A private member’s bill is a legislative bill that, as the name suggests, is introduced by the private member in the parliament and NOT the government in power. Noteworthy is, such bills, lacking majority’s support, hardly become a law.
So, when BJP MP and RSS Spokesperson Rakesh Sinha said that he will bring a private member’s bill for construction of Ram Temple in Ayodhya, one must look at the different political dynamics of his intent—because, even he very well knows that his bill will not be passed in the house.
His statement comes in the backdrop of upcoming state elections in Chhattisgarh (underway), Madhya Pradesh, Mizoram, Rajasthan, Andhra Pradesh, Odhisa and eventually the big one General Election 2019
In 2013, 2014, BJP had promised to its core base that once in power, the party will build Ram Mandir in Ayodhya
. Of course, Ram Mandir-Babri Masjid dispute is too intense and complex for a fanatic government to hold the office and pass on totalitarian measures. And BJP realized this soon after coming to power. The Ram Mandir issue is in Supreme Court
; SC will decide in January 2019 when to begin hearing the case.
This has set a paranoia in BJP and RSS. They are already losing interests of radical right-wingers who voted them in for the sole purpose of building Ram Mandir. So, the party in power is desperate to raise the issue, in any way possible, to appease this group. In contrast, in 2014, BJP also amassed huge support from the middle-class families in the name of development. So, picking up Ram Mandir issue bluntly and obsessively may hurt BJP’s farce of being a “pro-development party”, eventually losing them the middle-class votes.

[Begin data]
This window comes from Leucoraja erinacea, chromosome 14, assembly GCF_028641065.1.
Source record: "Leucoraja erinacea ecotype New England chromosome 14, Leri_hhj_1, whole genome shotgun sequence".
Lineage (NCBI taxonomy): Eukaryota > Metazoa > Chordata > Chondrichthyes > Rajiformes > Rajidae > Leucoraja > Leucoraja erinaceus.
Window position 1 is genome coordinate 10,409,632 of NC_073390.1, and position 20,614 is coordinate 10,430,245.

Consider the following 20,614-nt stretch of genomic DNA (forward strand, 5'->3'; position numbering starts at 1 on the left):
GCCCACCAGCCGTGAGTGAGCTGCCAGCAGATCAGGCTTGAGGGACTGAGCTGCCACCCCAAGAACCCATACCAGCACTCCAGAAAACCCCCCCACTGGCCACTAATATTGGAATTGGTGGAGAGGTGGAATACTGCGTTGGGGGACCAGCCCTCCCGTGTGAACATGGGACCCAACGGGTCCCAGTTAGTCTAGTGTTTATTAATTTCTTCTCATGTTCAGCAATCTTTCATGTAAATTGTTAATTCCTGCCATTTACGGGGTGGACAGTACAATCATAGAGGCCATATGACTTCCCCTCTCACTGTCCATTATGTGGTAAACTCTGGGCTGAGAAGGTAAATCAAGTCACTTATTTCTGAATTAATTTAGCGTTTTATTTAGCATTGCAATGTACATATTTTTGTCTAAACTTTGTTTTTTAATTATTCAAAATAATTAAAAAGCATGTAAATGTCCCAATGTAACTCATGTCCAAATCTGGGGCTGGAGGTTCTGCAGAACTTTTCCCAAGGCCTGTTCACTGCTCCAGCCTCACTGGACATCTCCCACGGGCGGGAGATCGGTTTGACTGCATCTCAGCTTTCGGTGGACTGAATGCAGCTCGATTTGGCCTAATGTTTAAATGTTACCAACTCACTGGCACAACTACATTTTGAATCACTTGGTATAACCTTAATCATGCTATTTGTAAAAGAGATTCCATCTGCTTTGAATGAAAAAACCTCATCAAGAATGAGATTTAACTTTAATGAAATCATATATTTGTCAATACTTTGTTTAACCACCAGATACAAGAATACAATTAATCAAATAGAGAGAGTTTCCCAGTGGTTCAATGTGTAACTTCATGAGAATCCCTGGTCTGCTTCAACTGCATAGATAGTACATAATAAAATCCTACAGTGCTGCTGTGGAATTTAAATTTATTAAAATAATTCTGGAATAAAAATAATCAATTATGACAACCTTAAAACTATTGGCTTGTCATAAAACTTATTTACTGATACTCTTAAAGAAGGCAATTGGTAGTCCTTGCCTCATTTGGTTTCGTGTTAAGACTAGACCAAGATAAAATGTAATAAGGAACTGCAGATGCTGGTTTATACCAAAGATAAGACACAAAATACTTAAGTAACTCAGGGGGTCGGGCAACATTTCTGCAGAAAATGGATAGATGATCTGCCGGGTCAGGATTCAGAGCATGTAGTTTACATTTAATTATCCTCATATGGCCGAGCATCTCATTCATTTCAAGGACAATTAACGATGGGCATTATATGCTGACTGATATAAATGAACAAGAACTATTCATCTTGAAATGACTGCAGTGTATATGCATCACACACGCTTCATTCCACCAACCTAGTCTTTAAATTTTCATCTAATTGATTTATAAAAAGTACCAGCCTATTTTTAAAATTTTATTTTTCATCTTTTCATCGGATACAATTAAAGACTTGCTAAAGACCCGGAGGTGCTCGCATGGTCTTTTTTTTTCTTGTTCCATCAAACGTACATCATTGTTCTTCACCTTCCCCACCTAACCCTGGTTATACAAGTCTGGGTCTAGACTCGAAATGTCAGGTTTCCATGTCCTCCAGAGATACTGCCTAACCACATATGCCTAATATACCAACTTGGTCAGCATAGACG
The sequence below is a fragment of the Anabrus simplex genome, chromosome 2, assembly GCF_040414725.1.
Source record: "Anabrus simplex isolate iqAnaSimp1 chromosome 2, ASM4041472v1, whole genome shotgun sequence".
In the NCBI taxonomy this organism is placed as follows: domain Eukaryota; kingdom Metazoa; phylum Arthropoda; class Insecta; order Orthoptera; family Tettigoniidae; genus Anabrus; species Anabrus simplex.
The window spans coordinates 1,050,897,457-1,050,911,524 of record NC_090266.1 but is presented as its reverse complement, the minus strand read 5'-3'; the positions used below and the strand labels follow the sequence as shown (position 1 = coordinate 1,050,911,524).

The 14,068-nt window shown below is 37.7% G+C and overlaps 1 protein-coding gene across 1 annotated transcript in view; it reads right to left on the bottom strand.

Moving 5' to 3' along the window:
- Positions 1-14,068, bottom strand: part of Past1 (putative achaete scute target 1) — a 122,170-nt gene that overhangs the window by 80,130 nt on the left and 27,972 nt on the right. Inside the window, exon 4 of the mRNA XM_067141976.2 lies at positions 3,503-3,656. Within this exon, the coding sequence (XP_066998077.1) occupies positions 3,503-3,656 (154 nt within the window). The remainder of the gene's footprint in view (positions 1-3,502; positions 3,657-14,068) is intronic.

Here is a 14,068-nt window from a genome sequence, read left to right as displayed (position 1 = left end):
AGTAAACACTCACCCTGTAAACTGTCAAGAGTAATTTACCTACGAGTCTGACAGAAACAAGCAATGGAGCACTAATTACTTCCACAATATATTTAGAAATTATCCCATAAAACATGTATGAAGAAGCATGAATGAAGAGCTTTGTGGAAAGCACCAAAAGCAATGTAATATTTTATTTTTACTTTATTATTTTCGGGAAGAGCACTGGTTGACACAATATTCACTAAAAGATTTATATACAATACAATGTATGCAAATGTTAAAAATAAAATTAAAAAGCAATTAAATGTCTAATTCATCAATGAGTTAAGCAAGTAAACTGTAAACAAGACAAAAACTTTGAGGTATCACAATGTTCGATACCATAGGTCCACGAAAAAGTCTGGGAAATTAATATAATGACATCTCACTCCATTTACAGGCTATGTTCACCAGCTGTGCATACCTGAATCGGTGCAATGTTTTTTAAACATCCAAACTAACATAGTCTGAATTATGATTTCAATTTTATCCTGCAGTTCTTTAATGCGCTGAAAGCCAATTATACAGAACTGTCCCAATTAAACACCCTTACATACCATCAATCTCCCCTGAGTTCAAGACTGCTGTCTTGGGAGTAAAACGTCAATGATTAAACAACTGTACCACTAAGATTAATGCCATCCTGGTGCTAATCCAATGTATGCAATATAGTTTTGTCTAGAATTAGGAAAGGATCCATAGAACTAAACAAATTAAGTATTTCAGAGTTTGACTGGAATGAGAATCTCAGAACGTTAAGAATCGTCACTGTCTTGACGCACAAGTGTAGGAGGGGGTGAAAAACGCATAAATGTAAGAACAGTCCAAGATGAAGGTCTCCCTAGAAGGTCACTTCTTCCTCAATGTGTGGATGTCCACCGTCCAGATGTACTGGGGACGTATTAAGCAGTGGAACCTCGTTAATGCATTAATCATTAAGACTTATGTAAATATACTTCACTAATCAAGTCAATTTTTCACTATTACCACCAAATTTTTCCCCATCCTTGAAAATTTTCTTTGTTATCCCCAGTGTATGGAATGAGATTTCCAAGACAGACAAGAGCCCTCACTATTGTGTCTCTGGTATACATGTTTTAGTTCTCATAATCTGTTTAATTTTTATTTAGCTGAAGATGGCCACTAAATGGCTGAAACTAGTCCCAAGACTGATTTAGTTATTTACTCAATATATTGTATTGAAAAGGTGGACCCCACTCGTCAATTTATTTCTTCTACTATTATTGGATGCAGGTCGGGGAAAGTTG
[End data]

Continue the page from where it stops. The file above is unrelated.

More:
In short, they are juggling two balls in one hand.
For this reason, even after MP Rakesh Sinha proposal that he will bring private member’s bill in the house, BJP leaders have remained hushed on the topic.
It’s a masterstroke on Sinha’s part who is primarily recognized as RSS spokesperson over BJP’s MP. Despite knowing that his efforts would go in vain, he’s planning for this bill—to, in a way, show to the right-wingers that the party in power is doing something.
Also, while announcing his plans, Rakesh Sinha, in the same series of tweets, also questioned Rahul Gandhi, SitaramYechury, Mayawati and Chandrababu Naidu whether they will support the bill or not. Again, he knows very well that these leaders will NOT support the bill. But then none of them will come out and say “NO”, fearing vote loss of people who desperately want Ram Mandir built.
It’s fascinating how politics is panning out in India where everything that politicians say and do is diced to win votes.
BJP, currently, strategically, can be seen in two groups: one, that wants to pick Ram Mandir issue to appeal the hard-core Hindu fanatics. And two, a pro-development group that wants to woo the middle and high-class. (And yes, much like every time, the core issues of the lower-class population has been confined in the corners of election manifestos and “wah Modi-Ji wah” “Wah, Rahul-ji wah” speeches. )